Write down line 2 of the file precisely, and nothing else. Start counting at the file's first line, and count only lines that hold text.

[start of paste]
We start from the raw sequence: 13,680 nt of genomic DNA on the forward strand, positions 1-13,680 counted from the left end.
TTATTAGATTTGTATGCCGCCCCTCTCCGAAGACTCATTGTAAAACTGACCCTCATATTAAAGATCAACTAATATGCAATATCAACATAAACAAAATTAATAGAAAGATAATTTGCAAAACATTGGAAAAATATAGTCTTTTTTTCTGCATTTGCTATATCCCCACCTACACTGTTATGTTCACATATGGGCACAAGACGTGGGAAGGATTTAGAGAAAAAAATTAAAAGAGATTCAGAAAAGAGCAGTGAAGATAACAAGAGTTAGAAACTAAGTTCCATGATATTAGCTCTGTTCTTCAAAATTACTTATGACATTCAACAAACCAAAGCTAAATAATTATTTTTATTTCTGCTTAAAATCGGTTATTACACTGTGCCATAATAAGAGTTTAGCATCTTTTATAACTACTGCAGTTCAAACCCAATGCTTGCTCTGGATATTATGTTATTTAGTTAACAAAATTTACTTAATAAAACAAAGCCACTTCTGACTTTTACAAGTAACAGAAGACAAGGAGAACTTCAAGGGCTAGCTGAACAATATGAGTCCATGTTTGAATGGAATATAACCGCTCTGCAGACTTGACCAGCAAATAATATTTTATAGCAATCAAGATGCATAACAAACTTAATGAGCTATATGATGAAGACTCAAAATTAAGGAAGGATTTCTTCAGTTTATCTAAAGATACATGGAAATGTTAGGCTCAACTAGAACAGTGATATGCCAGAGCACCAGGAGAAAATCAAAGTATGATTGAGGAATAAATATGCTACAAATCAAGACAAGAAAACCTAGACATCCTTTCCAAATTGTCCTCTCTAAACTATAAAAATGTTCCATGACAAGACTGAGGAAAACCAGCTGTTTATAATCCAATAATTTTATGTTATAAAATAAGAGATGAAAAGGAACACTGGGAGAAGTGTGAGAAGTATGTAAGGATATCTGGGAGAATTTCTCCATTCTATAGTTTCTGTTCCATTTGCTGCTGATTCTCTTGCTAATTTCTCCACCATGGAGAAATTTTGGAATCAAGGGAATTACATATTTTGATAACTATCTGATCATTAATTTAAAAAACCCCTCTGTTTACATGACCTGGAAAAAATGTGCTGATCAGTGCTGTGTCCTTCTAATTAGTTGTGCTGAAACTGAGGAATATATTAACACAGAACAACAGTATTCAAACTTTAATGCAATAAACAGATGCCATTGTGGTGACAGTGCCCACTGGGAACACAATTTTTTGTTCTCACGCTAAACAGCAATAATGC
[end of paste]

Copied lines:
TTATTAGATTTGTATGCCGCCCCTCTCCGAAGACTCATTGTAAAACTGACCCTCATATTAAAGATCAACTAATATGCAATATCAACATAAACAAAATTAATAGAAAGATAATTTGCAAAACATTGGAAAAATATAGTCTTTTTTTCTGCATTTGCTATATCCCCACCTACACTGTTATGTTCACATATGGGCACAAGACGTGGGAAGGATTTAGAGAAAAAAATTAAAAGAGATTCAGAAAAGAGCAGTGAAGATAACAAGAGTTAGAAACTAAGTTCCATGATATTAGCTCTGTTCTTCAAAATTACTTATGACATTCAACAAACCAAAGCTAAATAATTATTTTTATTTCTGCTTAAAATCGGTTATTACACTGTGCCATAATAAGAGTTTAGCATCTTTTATAACTACTGCAGTTCAAACCCAATGCTTGCTCTGGATATTATGTTATTTAGTTAACAAAATTTACTTAATAAAACAAAGCCACTTCTGACTTTTACAAGTAACAGAAGACAAGGAGAACTTCAAGGGCTAGCTGAACAATATGAGTCCATGTTTGAATGGAATATAACCGCTCTGCAGACTTGACCAGCAAATAATATTTTATAGCAATCAAGATGCATAACAAACTTAATGAGCTATATGATGAAGACTCAAAATTAAGGAAGGATTTCTTCAGTTTATCTAAAGATACATGGAAATGTTAGGCTCAACTAGAACAGTGATATGCCAGAGCACCAGGAGAAAATCAAAGTATGATTGAGGAATAAATATGCTACAAATCAAGACAAGAAAACCTAGACATCCTTTCCAAATTGTCCTCTCTAAACTATAAAAATGTTCCATGACAAGACTGAGGAAAACCAGCTGTTTATAATCCAATAATTTTATGTTATAAAATAAGAGATGAAAAGGAACACTGGGAGAAGTGTGAGAAGTATGTAAGGATATCTGGGAGAATTTCTCCATTCTATAGTTTCTGTTCCATTTGCTGCTGATTCTCTTGCTAATTTCTCCACCATGGAGAAATTTTGGAATCAAGGGAATTACATATTTTGATAACTATCTGATCATTAATTTAAAAAACCCCTCTGTTTACATGACCTGGAAAAAATGTGCTGATCAGTGCTGTGTCCTTCTAATTAGTTGTGCTGAAACTGAGGAATATATTAACACAGAACAACAGTATTCAAACTTTAATGCAATAAACAGATGCCATTGTGGTGACAGTGCCCACTGGGAACACAATTTTTTGTTCTCACGCTAAACAGCAATAATGC